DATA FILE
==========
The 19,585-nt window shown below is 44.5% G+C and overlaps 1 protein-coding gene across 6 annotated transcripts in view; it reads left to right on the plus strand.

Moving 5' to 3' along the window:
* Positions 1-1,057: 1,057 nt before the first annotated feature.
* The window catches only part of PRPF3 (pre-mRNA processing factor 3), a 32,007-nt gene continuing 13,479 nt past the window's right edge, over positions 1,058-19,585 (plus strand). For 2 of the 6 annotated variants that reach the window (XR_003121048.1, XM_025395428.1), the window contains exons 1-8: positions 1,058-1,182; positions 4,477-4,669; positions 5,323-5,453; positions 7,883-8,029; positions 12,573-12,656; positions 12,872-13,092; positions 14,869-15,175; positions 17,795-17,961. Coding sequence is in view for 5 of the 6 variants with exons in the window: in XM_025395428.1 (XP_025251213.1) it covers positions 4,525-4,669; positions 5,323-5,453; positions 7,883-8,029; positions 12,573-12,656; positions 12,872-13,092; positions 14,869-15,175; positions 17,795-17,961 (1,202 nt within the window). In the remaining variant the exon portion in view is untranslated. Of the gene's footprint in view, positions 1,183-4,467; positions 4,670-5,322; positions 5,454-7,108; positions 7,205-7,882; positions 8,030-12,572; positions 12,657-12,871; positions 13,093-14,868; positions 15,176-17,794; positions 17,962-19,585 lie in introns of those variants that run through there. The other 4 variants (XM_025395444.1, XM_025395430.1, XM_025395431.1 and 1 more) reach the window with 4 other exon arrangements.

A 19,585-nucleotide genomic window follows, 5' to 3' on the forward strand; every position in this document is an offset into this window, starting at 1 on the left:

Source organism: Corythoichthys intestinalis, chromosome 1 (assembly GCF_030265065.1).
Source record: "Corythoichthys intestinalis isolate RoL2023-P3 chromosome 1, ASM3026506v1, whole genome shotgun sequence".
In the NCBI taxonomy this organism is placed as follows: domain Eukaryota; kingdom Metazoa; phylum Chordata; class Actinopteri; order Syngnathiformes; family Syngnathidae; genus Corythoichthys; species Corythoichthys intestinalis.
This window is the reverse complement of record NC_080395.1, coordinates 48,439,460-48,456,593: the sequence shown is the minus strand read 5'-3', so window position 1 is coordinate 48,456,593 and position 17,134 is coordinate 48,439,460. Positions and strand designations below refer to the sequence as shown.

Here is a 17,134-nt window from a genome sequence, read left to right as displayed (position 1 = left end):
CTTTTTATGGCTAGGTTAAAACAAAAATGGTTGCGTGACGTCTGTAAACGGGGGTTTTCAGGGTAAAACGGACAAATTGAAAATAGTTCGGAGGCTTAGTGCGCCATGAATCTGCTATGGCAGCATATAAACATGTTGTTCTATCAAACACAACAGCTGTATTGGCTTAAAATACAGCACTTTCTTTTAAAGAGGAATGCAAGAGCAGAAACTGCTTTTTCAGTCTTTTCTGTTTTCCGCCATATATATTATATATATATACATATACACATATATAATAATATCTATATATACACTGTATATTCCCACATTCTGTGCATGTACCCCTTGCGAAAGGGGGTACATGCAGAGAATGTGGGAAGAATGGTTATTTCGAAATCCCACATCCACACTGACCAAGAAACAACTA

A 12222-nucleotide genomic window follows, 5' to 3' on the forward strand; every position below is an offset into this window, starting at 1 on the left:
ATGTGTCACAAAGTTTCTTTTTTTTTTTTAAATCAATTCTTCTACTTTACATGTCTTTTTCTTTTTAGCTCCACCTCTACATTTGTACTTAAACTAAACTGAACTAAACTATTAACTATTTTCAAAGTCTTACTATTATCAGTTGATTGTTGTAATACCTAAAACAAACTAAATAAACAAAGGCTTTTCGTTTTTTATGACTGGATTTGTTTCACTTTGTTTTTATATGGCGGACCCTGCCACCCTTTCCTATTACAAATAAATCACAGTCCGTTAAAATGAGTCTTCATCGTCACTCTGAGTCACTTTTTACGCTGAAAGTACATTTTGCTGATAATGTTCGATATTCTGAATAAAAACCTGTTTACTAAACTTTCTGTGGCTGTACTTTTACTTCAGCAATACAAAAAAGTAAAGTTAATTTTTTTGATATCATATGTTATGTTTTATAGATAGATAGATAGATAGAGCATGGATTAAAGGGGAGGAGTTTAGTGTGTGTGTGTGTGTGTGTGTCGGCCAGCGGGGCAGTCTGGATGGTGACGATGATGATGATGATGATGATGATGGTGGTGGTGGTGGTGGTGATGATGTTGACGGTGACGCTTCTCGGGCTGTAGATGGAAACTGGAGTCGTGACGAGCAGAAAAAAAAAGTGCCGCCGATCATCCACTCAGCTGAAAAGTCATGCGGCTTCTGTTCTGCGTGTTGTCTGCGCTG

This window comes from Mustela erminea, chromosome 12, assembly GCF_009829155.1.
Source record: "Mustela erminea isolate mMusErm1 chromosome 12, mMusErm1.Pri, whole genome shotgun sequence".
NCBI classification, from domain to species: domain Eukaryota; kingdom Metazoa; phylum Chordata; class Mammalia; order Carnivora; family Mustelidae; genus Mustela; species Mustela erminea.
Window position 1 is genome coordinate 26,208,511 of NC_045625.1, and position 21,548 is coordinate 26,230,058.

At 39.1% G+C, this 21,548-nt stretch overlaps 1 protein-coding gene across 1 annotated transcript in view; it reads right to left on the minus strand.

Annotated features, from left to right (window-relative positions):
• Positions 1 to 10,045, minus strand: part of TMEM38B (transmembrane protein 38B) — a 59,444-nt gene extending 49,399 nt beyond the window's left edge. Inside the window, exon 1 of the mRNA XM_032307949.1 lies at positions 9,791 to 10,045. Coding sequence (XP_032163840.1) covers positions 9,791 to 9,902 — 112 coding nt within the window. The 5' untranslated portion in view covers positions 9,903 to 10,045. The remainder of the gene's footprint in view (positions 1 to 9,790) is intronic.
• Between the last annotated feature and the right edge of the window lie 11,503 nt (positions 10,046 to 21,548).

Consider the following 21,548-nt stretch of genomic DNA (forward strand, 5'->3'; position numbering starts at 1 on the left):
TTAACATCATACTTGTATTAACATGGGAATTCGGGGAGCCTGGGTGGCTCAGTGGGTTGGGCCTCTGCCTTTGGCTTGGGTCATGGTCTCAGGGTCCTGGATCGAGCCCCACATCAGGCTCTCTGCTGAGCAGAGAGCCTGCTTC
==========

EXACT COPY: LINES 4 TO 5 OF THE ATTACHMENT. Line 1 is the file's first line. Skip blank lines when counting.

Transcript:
* The window catches only part of PRPF3 (pre-mRNA processing factor 3), a 32,007-nt gene continuing 13,479 nt past the window's right edge, over positions 1,058-19,585 (plus strand). For 2 of the 6 annotated variants that reach the window (XR_003121048.1, XM_025395428.1), the window contains exons 1-8: positions 1,058-1,182; positions 4,477-4,669; positions 5,323-5,453; positions 7,883-8,029; positions 12,573-12,656; positions 12,872-13,092; positions 14,869-15,175; positions 17,795-17,961. Coding sequence is in view for 5 of the 6 variants with exons in the window: in XM_025395428.1 (XP_025251213.1) it covers positions 4,525-4,669; positions 5,323-5,453; positions 7,883-8,029; positions 12,573-12,656; positions 12,872-13,092; positions 14,869-15,175; positions 17,795-17,961 (1,202 nt within the window). In the remaining variant the exon portion in view is untranslated. Of the gene's footprint in view, positions 1,183-4,467; positions 4,670-5,322; positions 5,454-7,108; positions 7,205-7,882; positions 8,030-12,572; positions 12,657-12,871; positions 13,093-14,868; positions 15,176-17,794; positions 17,962-19,585 lie in introns of those variants that run through there. The other 4 variants (XM_025395444.1, XM_025395430.1, XM_025395431.1 and 1 more) reach the window with 4 other exon arrangements.

A 19,585-nucleotide genomic window follows, 5' to 3' on the forward strand; every position in this document is an offset into this window, starting at 1 on the left: